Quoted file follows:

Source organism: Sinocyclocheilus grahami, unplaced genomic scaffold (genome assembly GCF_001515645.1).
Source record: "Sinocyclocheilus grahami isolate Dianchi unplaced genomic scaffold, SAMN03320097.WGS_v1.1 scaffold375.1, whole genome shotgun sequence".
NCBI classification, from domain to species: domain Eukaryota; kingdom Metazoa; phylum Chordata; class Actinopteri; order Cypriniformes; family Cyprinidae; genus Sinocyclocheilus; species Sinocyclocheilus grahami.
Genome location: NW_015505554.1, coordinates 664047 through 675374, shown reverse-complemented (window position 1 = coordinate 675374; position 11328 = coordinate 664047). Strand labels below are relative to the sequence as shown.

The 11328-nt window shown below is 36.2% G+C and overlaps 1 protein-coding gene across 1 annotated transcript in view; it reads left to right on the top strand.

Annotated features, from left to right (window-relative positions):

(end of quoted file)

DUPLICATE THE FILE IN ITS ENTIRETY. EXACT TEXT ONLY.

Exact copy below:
Source organism: Sinocyclocheilus grahami, unplaced genomic scaffold (genome assembly GCF_001515645.1).
Source record: "Sinocyclocheilus grahami isolate Dianchi unplaced genomic scaffold, SAMN03320097.WGS_v1.1 scaffold375.1, whole genome shotgun sequence".
NCBI classification, from domain to species: domain Eukaryota; kingdom Metazoa; phylum Chordata; class Actinopteri; order Cypriniformes; family Cyprinidae; genus Sinocyclocheilus; species Sinocyclocheilus grahami.
Genome location: NW_015505554.1, coordinates 664047 through 675374, shown reverse-complemented (window position 1 = coordinate 675374; position 11328 = coordinate 664047). Strand labels below are relative to the sequence as shown.

The 11328-nt window shown below is 36.2% G+C and overlaps 1 protein-coding gene across 1 annotated transcript in view; it reads left to right on the top strand.

Annotated features, from left to right (window-relative positions):